* Dr. Clarke.

Who are more unwearied in rendering its gates salvation, and its walls praise? As neighbors and citizens-Who are more zealous in alleviating the burdens of one another, and promoting the honor and prosperity of their native land? As Parents and Christians, Who are more assiduous in rejoicing the hearts of their families and friends, and shedding around them, as the sun, light, life, and enjoyment? While the piety of some requires to be trumpeted forth by acts of ostentatious display, the righteous are always known, like the secret wells of the desert, by the living verdure about them; for wherever they go, blessings attend their steps. Like the palm, whose " presence is a never-failing indication of fresh water near its roots,” their presence is heralded by the happiness of those they have benefited, by the virtuous habits which have sprung up from the good seed they have sown, and by the shouts of industry and plenty which their influence and example have diffused. Go where they will, either in civilized or heathen lands --whether among the illiterate Esquimaux or the polished nations of Europe- and they receive the commendation of all who are around them. They carry with them an atmosphere of light, of cheerfulness, and holiness, which diffuse a grateful fragrance through the circles of society; and though they are not advanced to the highest stations of the empire, yet they receive as much, if not more, real honor from mankind; For they that honor me, saith God, I will honor, and they that despise me shall be lightly esteemed. Blessed and holy spirits ! Go on prospering and to prosper. The tongues of thousands bless you. The hearts of those ye have gladdened leap at your approach. In the Almighty Parent let your root be established, and from him shall your fruit be found. In him your branches shall spread, your beauty shall be as the olive-tree, and your smell as Lebanon.

II. The righteous, also, shall flourish like the palm tree, in their resistance to external calamity.

Neither weight nor violence can make this tree grow downwards or crooked; but the more it is oppressed, the more it flourishes, the higher it towers, and the stronger and broader it becomes at

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the top.* From this singular quality it became the emblem of constancy, patience, and victory by the eastern nations; and hence Christ was honored at Jerusalem by the waving of the palm branches; and the redeemed in heaven are described as carrying palms in their hands, in token of the triumphs they had achieved. How like indeed to thee, thou Prince of righteousness and life, was the palm that came forth to honor thee! “Eminent and upright, thou art ever verdant and ever fragrant; under the greatest pressure and weight of sufferings, still ascending towards heaven; affording both fruit and protection; incorruptible, immortal, and never fading away!Is it not thus with thy servants, thou blessed Prince of Peace; for are they not niembers of thy body, thy flesh and of thy bones? No situation so thoroughly proves the Christian as the afflictions of mortality. The feeblest infant may endure the sunshine, but it requires the man to face the storm. To bravely resist the attacks of calumny and disappointment, and evidence to the world that our piety is invincible and calm; to regard the desertions of fortune and the frowns of pain with composure, remembering that they are the debts and penalties of poor human nature; to walk away from the newmade grave with our hearts wrapped only in God, and resolutions more enkindled to benefit the surviving,—these are the characteristics of great and noble minds; but, like diamonds, they have been found in the lowliest situations. Like the waves in the storm, the righteous have been tossed to and fro by the trials of life, but like them they are uninjured; for soon the tempest of suffering subsides, and the light of heaven sleeps upon their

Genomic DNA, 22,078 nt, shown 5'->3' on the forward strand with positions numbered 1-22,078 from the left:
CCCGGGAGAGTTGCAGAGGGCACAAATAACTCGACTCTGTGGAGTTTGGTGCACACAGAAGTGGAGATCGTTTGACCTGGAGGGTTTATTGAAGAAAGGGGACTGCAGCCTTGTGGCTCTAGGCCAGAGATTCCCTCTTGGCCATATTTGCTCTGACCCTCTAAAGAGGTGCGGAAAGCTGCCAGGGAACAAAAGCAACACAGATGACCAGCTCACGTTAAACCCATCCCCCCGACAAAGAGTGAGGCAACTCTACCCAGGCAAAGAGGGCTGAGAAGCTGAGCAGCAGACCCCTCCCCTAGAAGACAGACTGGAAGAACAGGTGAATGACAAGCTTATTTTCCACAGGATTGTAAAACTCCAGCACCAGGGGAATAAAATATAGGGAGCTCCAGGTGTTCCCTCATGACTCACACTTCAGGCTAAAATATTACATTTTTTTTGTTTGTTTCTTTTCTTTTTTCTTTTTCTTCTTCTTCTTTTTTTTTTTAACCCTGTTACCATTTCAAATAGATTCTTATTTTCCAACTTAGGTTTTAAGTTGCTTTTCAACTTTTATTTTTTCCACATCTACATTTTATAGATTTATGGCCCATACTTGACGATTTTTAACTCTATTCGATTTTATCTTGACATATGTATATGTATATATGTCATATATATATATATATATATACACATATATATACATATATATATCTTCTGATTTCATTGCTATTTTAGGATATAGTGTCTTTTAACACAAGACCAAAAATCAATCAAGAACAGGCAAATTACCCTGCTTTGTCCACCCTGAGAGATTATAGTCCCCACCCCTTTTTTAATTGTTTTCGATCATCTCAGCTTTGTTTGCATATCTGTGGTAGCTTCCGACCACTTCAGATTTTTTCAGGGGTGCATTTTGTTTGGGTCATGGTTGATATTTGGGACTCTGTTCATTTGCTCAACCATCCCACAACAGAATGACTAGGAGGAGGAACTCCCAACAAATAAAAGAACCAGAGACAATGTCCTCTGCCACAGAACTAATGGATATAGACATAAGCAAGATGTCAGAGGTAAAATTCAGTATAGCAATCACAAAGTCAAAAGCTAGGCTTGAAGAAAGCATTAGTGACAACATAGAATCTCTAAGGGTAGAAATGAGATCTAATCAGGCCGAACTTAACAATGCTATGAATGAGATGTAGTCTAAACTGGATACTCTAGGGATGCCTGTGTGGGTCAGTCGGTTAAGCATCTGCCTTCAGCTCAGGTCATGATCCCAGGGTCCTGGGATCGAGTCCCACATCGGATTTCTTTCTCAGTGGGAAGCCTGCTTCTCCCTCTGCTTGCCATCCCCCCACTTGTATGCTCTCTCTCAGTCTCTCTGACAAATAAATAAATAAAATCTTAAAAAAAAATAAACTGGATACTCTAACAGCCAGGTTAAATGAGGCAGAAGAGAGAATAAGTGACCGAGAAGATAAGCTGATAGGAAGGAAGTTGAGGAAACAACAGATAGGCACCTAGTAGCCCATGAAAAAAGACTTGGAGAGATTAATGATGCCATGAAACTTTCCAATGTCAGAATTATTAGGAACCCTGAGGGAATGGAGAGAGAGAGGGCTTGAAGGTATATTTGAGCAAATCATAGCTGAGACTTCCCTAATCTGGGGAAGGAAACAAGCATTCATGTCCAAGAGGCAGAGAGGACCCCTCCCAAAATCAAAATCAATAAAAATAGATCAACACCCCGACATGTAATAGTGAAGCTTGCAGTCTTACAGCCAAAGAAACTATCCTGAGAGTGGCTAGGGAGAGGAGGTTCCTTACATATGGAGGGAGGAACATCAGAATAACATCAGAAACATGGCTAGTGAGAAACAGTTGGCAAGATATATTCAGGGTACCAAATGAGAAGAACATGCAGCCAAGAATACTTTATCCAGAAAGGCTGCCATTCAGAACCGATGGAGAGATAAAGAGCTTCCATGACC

* See Cruden in loco, and H. J. Rose's edition of Parkhurst's Greek Lexicon. “The permanency and perpetual flourishing of the palm leaves, and their form resembling the solar rays, make this tree a very proper emblem of the natural, and thence of the divine light. Hence in the holy place or sanctuary of the temple, (the emblem of Christ's body) palm trees were engraved on the walls and doors, between the coupled cherubs. See 1 Kings, vi. 29, &c. The reason given by Plutarch and Aulus Gellius, why they were used as emblems of victory by idolaters, is the nature of the wood, which so powerfully resists incumbent pressure; but doubtless believers, by bearing palm branches after a victory, or in triumph, meant to acknowledge the divine Author of their support and success, and to carry on their thoughts to the divine Light, the great Conqueror of sin and death. (See 1 Mac. xii. 51, xriii. 17.)

| Dr. Horne,